In spite of having a related African heritage, the citizens of African nationality who live in the West Indies and Africa have lesser rates of hypertension than do African Americans. This means that researches into how diuretics affect African Americans are vital in establishing if the rate of mortality due to hypertension in this ethnic group can be checked.
Past researches have indicated that there is a higher incidence of hypertension in African Americans than among Whites. One of the major reasons for this has been given as the higher rate of cardiovascular sicknesses among African Americans. The long list of supposed causes for this frequency suggests that the genuine reasons are still unidentified (Sacks and Campos 2010). Biological disparities in the systems concerned in the environment or blood pressure control, as well as the lifestyle habits of African Americans are viewed as being among the probable causes of high blood pressure. The greater frequency of hypertension in African Americans living in the United States and not Africa seem to indicate that behavioral as well as environmental characteristics can also be considered as reasons for the heightened rates of hypertension among African Americans (Sacks and Campos 2010). They could also imply that there are mechanisms that increase the blood pressure in African Americans that are dormant in the Africans that reside in Africa.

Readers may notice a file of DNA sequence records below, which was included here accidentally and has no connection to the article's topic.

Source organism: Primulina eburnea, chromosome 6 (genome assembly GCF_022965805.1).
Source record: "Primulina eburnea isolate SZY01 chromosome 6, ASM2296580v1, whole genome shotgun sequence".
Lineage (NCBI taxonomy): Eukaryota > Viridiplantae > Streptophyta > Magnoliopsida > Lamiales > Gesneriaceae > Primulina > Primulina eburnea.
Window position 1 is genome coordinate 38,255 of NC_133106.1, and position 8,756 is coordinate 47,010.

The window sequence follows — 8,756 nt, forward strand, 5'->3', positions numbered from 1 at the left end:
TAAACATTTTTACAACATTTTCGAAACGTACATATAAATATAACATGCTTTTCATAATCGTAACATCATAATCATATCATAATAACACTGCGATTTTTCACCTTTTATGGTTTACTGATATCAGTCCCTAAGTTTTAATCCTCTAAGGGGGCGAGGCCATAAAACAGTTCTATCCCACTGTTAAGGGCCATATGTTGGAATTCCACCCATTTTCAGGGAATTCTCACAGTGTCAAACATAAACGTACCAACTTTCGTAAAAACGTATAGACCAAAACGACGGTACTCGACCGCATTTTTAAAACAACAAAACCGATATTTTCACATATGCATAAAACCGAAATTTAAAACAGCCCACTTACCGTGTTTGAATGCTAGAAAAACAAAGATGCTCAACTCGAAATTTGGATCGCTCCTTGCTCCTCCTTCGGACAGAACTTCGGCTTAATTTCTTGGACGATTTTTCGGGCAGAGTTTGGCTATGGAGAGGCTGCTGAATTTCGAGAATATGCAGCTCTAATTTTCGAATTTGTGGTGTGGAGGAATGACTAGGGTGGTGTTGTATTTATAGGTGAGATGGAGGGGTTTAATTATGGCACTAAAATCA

Disparities in the individual experiences of the environment between Caucasian and African Americans have also been given as a reason for the difference in the experience of hypertension. Aspects like dietary habits, socioeconomic status, stress, existence of social networks, and health behaviors are also believed to influence the prevalence of hypertension. Among the outcomes of differential nutritional habits, surplus adiposity surfaces as a natural candidate to clarify the higher frequency of hypertension among African Americans, who have a 51%